We classified documents by applying machine learning to graphical and textual data. Still working in close collaboration with academic laboratories, we made significant progress integrating new technologies to improve our solutions’ performance, notably by introducing linguistic knowledge and developing adaptive approaches, deep learning, and incremental learning to adapt to ever-changing document workflows.
The road ahead is still long, with vast topics such as big data, the Cloud, and data center computing capacity opening not just a new dimension for improving the performance of automated document understanding, but also offering opportunities to expand our scope of application into areas such as fraud detection and decision-based analysis.
At Yooz, why did you decide to use artificial intelligence to automate document processing?
Mechanization, automation, and robotization have always been used as tools to eliminate tedious tasks for people and enable them to spend more time on other activities where they have greater added value. Determining the type of information we need would be quite simple if there were only one way to write a symbol and one way to construct a document.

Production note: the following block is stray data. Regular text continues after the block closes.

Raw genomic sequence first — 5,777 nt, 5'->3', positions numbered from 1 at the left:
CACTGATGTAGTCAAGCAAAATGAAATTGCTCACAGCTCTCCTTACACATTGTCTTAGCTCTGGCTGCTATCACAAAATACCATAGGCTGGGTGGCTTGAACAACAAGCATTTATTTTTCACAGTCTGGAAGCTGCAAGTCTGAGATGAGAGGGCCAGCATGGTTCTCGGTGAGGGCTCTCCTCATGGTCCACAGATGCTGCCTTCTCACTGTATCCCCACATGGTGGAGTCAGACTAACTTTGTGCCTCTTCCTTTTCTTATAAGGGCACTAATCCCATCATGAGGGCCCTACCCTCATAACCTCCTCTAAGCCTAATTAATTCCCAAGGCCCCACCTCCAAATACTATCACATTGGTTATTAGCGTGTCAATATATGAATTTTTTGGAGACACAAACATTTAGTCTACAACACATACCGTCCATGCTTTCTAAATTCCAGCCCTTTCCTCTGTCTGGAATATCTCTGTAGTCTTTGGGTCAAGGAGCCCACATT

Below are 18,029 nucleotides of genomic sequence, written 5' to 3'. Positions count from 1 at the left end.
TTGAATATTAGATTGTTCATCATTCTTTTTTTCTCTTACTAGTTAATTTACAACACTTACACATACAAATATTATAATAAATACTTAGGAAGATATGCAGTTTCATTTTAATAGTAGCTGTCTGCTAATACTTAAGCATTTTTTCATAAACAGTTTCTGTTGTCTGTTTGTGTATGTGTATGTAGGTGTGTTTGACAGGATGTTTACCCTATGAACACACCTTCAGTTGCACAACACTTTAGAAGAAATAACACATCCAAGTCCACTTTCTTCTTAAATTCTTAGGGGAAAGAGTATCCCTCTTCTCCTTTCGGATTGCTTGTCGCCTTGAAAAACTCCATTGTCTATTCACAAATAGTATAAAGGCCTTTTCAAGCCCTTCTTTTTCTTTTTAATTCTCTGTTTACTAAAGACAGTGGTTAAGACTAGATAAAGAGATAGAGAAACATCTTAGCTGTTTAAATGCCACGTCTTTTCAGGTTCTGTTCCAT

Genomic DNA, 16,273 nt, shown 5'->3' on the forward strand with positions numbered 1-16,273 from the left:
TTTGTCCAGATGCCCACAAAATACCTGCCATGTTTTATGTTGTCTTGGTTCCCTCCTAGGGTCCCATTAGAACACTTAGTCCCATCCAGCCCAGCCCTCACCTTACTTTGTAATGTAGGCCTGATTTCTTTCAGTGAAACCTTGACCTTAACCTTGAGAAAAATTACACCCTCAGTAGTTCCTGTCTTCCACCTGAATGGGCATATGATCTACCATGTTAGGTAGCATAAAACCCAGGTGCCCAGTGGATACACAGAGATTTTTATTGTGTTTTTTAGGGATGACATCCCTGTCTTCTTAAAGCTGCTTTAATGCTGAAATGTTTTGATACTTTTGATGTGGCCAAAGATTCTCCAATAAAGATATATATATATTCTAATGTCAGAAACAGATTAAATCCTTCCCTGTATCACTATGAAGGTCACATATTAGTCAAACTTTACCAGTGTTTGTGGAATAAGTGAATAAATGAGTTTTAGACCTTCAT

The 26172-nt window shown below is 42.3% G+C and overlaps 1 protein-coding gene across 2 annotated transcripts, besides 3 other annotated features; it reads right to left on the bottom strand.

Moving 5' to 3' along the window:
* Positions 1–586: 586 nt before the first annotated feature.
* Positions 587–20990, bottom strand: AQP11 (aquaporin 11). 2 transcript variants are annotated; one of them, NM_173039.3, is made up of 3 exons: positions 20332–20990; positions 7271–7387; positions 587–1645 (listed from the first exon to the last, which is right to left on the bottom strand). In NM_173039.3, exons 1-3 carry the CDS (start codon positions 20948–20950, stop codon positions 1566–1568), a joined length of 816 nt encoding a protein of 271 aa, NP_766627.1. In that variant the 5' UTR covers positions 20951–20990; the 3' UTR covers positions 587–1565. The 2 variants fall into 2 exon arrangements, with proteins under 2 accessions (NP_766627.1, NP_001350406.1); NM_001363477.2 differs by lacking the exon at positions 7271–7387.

The whole challenge stems from the great variety of writing types, expressions, and page layouts. People know how to adapt naturally, for example, understanding a document date rapidly: “11/11/18” or “Signed in Paris on 11/11/18” represents the same information.
Enabling a machine to adapt to all possible variations leads to many examples of machine learning or artificial reasoning techniques that can deduce information based on knowledge models in expert systems. Artificial intelligence for accounting was therefore the natural choice for Yooz to automate document processing, as our vision is to provide high-performance solutions that can adapt to all types of documents.
What is the new frontier for these “robots” designed to detect, analyse, and identify data?